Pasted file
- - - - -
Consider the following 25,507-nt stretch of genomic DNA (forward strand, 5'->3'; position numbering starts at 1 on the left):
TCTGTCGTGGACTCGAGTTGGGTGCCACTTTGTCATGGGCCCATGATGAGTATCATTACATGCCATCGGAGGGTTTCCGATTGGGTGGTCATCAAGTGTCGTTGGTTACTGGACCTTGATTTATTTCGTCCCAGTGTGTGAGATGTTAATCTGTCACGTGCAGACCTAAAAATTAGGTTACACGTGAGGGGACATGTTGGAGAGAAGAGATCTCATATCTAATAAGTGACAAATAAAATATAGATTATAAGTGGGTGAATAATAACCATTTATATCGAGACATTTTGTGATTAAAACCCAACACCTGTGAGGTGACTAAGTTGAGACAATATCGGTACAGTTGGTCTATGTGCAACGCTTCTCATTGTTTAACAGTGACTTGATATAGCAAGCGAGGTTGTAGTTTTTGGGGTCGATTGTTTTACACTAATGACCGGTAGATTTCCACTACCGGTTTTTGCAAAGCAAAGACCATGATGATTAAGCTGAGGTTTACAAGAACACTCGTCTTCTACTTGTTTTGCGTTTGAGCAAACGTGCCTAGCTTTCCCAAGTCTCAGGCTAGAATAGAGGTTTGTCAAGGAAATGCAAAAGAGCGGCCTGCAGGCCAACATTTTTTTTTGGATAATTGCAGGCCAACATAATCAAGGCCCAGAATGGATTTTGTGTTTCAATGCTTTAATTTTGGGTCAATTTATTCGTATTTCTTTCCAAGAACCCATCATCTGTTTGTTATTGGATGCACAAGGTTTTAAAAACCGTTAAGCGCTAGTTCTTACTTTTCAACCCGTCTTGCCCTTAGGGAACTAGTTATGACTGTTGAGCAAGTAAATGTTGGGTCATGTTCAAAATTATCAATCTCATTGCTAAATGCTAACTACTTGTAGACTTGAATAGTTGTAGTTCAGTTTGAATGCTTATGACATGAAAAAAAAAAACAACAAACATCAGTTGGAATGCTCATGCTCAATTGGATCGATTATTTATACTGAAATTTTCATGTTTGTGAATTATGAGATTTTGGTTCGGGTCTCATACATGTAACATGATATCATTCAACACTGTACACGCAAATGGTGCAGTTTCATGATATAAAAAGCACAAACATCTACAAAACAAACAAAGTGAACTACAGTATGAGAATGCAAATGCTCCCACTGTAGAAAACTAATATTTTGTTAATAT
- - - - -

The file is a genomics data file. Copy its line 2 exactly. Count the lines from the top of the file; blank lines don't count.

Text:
TCTGTCGTGGACTCGAGTTGGGTGCCACTTTGTCATGGGCCCATGATGAGTATCATTACATGCCATCGGAGGGTTTCCGATTGGGTGGTCATCAAGTGTCGTTGGTTACTGGACCTTGATTTATTTCGTCCCAGTGTGTGAGATGTTAATCTGTCACGTGCAGACCTAAAAATTAGGTTACACGTGAGGGGACATGTTGGAGAGAAGAGATCTCATATCTAATAAGTGACAAATAAAATATAGATTATAAGTGGGTGAATAATAACCATTTATATCGAGACATTTTGTGATTAAAACCCAACACCTGTGAGGTGACTAAGTTGAGACAATATCGGTACAGTTGGTCTATGTGCAACGCTTCTCATTGTTTAACAGTGACTTGATATAGCAAGCGAGGTTGTAGTTTTTGGGGTCGATTGTTTTACACTAATGACCGGTAGATTTCCACTACCGGTTTTTGCAAAGCAAAGACCATGATGATTAAGCTGAGGTTTACAAGAACACTCGTCTTCTACTTGTTTTGCGTTTGAGCAAACGTGCCTAGCTTTCCCAAGTCTCAGGCTAGAATAGAGGTTTGTCAAGGAAATGCAAAAGAGCGGCCTGCAGGCCAACATTTTTTTTTGGATAATTGCAGGCCAACATAATCAAGGCCCAGAATGGATTTTGTGTTTCAATGCTTTAATTTTGGGTCAATTTATTCGTATTTCTTTCCAAGAACCCATCATCTGTTTGTTATTGGATGCACAAGGTTTTAAAAACCGTTAAGCGCTAGTTCTTACTTTTCAACCCGTCTTGCCCTTAGGGAACTAGTTATGACTGTTGAGCAAGTAAATGTTGGGTCATGTTCAAAATTATCAATCTCATTGCTAAATGCTAACTACTTGTAGACTTGAATAGTTGTAGTTCAGTTTGAATGCTTATGACATGAAAAAAAAAAACAACAAACATCAGTTGGAATGCTCATGCTCAATTGGATCGATTATTTATACTGAAATTTTCATGTTTGTGAATTATGAGATTTTGGTTCGGGTCTCATACATGTAACATGATATCATTCAACACTGTACACGCAAATGGTGCAGTTTCATGATATAAAAAGCACAAACATCTACAAAACAAACAAAGTGAACTACAGTATGAGAATGCAAATGCTCCCACTGTAGAAAACTAATATTTTGTTAATAT